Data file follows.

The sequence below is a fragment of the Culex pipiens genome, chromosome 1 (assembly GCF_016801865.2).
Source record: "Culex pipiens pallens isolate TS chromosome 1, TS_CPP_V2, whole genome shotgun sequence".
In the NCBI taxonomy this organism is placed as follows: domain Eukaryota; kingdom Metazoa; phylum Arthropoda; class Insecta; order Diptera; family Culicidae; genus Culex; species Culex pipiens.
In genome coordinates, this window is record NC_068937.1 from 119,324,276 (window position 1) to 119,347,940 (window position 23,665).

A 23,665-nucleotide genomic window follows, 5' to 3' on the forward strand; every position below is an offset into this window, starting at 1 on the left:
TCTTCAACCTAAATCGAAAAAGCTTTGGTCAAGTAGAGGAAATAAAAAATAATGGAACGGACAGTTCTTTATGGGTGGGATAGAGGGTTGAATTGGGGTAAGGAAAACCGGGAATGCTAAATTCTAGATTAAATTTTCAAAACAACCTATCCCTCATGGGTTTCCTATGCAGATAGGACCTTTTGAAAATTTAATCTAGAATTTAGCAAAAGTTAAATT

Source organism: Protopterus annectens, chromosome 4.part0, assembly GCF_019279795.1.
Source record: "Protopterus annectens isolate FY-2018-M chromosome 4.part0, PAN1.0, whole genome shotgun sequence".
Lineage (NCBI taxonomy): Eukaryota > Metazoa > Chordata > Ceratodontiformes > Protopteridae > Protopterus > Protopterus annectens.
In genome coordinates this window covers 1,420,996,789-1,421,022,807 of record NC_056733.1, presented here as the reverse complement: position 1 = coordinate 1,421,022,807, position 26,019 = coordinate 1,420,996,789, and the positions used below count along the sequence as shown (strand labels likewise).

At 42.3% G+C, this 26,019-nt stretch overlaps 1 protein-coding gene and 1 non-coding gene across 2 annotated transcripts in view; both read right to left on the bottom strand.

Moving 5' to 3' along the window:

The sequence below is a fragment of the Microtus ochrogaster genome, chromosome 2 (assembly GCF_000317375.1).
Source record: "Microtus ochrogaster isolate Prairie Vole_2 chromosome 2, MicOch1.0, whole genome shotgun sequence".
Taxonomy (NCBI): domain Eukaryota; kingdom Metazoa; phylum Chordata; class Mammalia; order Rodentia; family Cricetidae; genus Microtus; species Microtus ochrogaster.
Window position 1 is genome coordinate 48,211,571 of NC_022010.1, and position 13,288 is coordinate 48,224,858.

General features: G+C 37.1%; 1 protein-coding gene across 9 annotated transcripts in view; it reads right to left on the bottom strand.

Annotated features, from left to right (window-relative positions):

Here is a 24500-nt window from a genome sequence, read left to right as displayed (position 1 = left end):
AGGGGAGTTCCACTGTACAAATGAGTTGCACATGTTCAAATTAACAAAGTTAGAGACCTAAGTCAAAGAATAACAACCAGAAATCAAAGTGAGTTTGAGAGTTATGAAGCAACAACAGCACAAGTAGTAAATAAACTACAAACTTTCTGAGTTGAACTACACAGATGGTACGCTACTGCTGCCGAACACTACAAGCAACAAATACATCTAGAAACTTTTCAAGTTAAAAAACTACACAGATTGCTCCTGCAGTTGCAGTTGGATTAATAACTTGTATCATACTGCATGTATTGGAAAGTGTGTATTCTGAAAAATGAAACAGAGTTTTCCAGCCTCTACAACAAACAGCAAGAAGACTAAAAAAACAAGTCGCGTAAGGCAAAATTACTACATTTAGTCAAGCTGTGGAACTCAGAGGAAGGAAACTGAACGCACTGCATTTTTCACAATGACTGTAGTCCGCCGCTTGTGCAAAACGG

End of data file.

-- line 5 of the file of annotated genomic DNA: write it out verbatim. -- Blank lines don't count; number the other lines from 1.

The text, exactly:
A 23,665-nucleotide genomic window follows, 5' to 3' on the forward strand; every position below is an offset into this window, starting at 1 on the left: